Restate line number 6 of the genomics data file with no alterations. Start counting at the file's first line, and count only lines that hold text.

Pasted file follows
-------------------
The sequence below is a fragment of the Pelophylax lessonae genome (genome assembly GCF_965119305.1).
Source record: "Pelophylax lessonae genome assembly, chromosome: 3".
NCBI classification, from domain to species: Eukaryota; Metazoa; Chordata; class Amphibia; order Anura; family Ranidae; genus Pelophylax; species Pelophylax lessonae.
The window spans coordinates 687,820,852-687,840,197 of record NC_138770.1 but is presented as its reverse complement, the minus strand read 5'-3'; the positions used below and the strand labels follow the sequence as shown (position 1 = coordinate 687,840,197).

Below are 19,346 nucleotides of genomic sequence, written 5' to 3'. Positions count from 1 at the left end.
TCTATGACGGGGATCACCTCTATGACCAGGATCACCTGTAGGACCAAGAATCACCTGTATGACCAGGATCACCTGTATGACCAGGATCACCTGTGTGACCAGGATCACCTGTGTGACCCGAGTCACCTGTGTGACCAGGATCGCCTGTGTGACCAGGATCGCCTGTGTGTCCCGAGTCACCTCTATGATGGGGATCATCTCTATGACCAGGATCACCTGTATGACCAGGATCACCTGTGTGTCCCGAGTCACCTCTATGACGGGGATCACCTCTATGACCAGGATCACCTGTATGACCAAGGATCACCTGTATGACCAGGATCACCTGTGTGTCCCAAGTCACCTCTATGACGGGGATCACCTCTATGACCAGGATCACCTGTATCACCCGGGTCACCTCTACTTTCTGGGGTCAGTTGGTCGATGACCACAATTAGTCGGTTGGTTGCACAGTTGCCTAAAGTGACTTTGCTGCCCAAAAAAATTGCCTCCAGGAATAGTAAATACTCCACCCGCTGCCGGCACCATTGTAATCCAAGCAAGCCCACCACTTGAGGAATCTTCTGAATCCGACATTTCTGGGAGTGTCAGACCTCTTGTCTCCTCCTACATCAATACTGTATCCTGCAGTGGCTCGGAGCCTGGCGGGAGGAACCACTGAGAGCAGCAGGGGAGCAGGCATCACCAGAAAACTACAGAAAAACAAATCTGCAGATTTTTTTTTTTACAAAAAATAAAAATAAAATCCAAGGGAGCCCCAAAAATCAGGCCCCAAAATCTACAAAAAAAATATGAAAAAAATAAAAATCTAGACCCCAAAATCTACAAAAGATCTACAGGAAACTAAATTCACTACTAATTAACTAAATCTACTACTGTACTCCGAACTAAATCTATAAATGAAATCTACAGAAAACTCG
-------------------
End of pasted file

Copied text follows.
TCTATGACGGGGATCACCTCTATGACCAGGATCACCTGTAGGACCAAGAATCACCTGTATGACCAGGATCACCTGTATGACCAGGATCACCTGTGTGACCAGGATCACCTGTGTGACCCGAGTCACCTGTGTGACCAGGATCGCCTGTGTGACCAGGATCGCCTGTGTGTCCCGAGTCACCTCTATGATGGGGATCATCTCTATGACCAGGATCACCTGTATGACCAGGATCACCTGTGTGTCCCGAGTCACCTCTATGACGGGGATCACCTCTATGACCAGGATCACCTGTATGACCAAGGATCACCTGTATGACCAGGATCACCTGTGTGTCCCAAGTCACCTCTATGACGGGGATCACCTCTATGACCAGGATCACCTGTATCACCCGGGTCACCTCTACTTTCTGGGGTCAGTTGGTCGATGACCACAATTAGTCGGTTGGTTGCACAGTTGCCTAAAGTGACTTTGCTGCCCAAAAAAATTGCCTCCAGGAATAGTAAATACTCCACCCGCTGCCGGCACCATTGTAATCCAAGCAAGCCCACCACTTGAGGAATCTTCTGAATCCGACATTTCTGGGAGTGTCAGACCTCTTGTCTCCTCCTACATCAATACTGTATCCTGCAGTGGCTCGGAGCCTGGCGGGAGGAACCACTGAGAGCAGCAGGGGAGCAGGCATCACCAGAAAACTACAGAAAAACAAATCTGCAGATTTTTTTTTTTACAAAAAATAAAAATAAAATCCAAGGGAGCCCCAAAAATCAGGCCCCAAAATCTACAAAAAAAATATGAAAAAAATAAAAATCTAGACCCCAAAATCTACAAAAGATCTACAGGAAACTAAATTCACTACTAATTAACTAAATCTACTACTGTACTCCGAACTAAATCTATAAATGAAATCTACAGAAAACTCG